(Law) Suit and (Tongue) Tied

A few reasons that I might not give an assignment to a potential freelance writer:

  1. Pre-emptively announcing that you will be submitting articles not electronically but via typewritten pages.
  2. When I reply that we wouldn’t accept them in that format, calling me “persnickety” and saying something like, “If it’s only 200 words, how long would it take someone there to punch it in to the computer?”
  3. Asking what sort of fields my company specializes in.
  4. When I suggest that you can find such information on our website, asking me for my company’s web address.
  5. Oh, and this is a big one: SUING ME TO GET AN ASSIGNMENT.

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“Toes Shouldn’t Have Bangs”

“Toes shouldn’t have bangs.”

— Jen Ortiz, who wrote my favorite sentence in the latest issue of GQ magazine in a short piece about how fellas need to groom their feet during sandals season. (So use grooming scissors or clippers to trim back your toe hair.)

WHAT SAM WORE: 7-6-14
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The shirt: Cotton V-neck T-shirt by Mossimo, from Target.
The shorts: Camo-print multi-use shorts, also by Mossimo, also from Target.
The shoes: All-Star sneakers by Converse, from PacSun.

 

What Sam Wrote: “A Survival Guide to Healthy Travel”

 

SurvivalGuidetoHealthyTravel

Part of this article, which just appeared in Arrive magazine, was inspired by a spill I took over holiday break in Hawaii. I ended up with a sprained foot, on Christmas Eve, in an area OwOwOwwhere more flip-flop shops remain open on holidays than medical facilities do. The rest of my trip was spent pretty much supine, or hobbling around on crutches, which limited the number of beaches I could enjoy.

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What Sam Wrote: “Berries on the Brain”

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I still haven’t tried anything açai. Maybe I’ll try to track down some frozen pulp at Whole Foods or Sprouts during today’s errands run, because like most fruits, apparently it’s way better for you in relatively whole form, instead of juice.

(Fret not, juicers: You’re still ahead of people who aren’t consuming any fruits or vegetables, but condensing the contents to a liquid appears to leave much of the nutritive benefits behind.)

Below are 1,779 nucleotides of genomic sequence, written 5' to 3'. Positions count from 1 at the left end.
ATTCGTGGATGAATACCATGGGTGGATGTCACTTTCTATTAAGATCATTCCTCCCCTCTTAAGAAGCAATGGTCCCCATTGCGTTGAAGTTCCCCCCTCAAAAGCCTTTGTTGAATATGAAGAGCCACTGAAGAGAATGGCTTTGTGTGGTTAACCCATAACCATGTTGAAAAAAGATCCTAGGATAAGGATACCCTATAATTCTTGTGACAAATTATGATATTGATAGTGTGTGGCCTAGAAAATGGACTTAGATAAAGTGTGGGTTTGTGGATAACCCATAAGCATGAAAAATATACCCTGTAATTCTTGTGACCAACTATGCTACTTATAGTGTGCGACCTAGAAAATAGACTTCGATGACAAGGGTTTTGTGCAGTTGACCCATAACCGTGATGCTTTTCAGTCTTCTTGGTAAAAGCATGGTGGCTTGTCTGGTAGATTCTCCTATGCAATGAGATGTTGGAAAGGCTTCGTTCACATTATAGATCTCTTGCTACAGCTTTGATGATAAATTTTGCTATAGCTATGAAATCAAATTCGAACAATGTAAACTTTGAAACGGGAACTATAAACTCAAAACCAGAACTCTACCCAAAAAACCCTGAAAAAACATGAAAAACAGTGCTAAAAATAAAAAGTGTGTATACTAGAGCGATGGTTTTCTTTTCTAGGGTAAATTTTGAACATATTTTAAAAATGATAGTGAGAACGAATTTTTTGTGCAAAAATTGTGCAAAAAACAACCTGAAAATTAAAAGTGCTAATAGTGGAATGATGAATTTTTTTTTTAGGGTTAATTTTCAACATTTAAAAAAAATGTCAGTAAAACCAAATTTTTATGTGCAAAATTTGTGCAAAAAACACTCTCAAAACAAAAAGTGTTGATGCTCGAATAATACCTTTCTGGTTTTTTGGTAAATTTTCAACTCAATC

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I could get used to working at home …

During this week’s business trip to New York, I worked from my hotel room when I wasn’t in client meetings, rather than playing another round of Occupy Open Cubicle in my company’s midtown office.

I am the sort of person who usually does best when immersed in an office environment. Being at a desk, at an office computer, reinforces the “now it’s time to get work done” mentality. It’s not unusual for me to look up at 1 p.m. and suddenly realize that I haven’t left my desk for four straight hours because I’ve been waist-deep in projects.

At home, though … well, let’s put it this way. Between typing the previous paragraph and this one, I got up and:

  • Took a load of laundry out of the washer, took some things outside to line-dry and put the rest in the dryer.
  • Logged on to Dollar Shave Club to add another handle to next month’s order, because the “improved” one they sent in May broke while I was in New York. (I do like that service, because I can opt for bimonthly delivery, instead of monthly.)
  • Watched people pull up to tour the recently reduced yet still incredibly overpriced house across the street, which has been for sale for like a year, and chortled.
  • Started making a list of things I need to get at the grocery store.
  • Sorted mail.

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Wrapped Up in Something New

Wrapped Up in Something New

Every once in a while, you need to exercise your brain differently. I saw an article in Martha Stewart Living about making simple corded bracelets and decided to give it a whirl. My first attempt: stone blocks and Balinese silver strung on tea-dyed rawhide.

My second attempt didn’t go as seamlessly; it turns out I need to saw open one of the links so I can affix the clasp. I wonder if wire cutters would do?

Also: Beads can be expensive! The price of that silver piece was calculated using a dollars-per-gram ratio.

Sweating It Out

ToddSnyderCharcoalTerrySweatpants_295These sweat pants were selling for $295.

There are a few things I’ll spend a little more money on to guarantee quality:

  • Dress shoes. Because they have to be stylish and comfortable (and, ideally, durable).
  • Bed. I’ve always slept like a rock, but a few years ago I sprang for a Sleep Number mattress and foundation to guarantee a couple decades’ worth of good sleep.
  • Skin care. Strictly a Philosophy guy when it comes to taking care of my mug. (I’ll dabble in drugstore treats like Queen Helene masks, but never in place of the essentials.)

When it comes to clothing, I love a good brand name as much as anyone, but I tend to splurge on only a few special pieces. I may have spent $200+ on a pair of Paige Premium Denim jeans* back in 2011, but the vast majority of my jeans are from Uniqlo ($50 and less!), or brands like Diesel or Lucky that were picked up at deep discounts.

* They not only fit and felt amazing, but also are a reliable memento of my first visits to New York City.

What I’m trying to get at is: Who buys $300 sweat pants?

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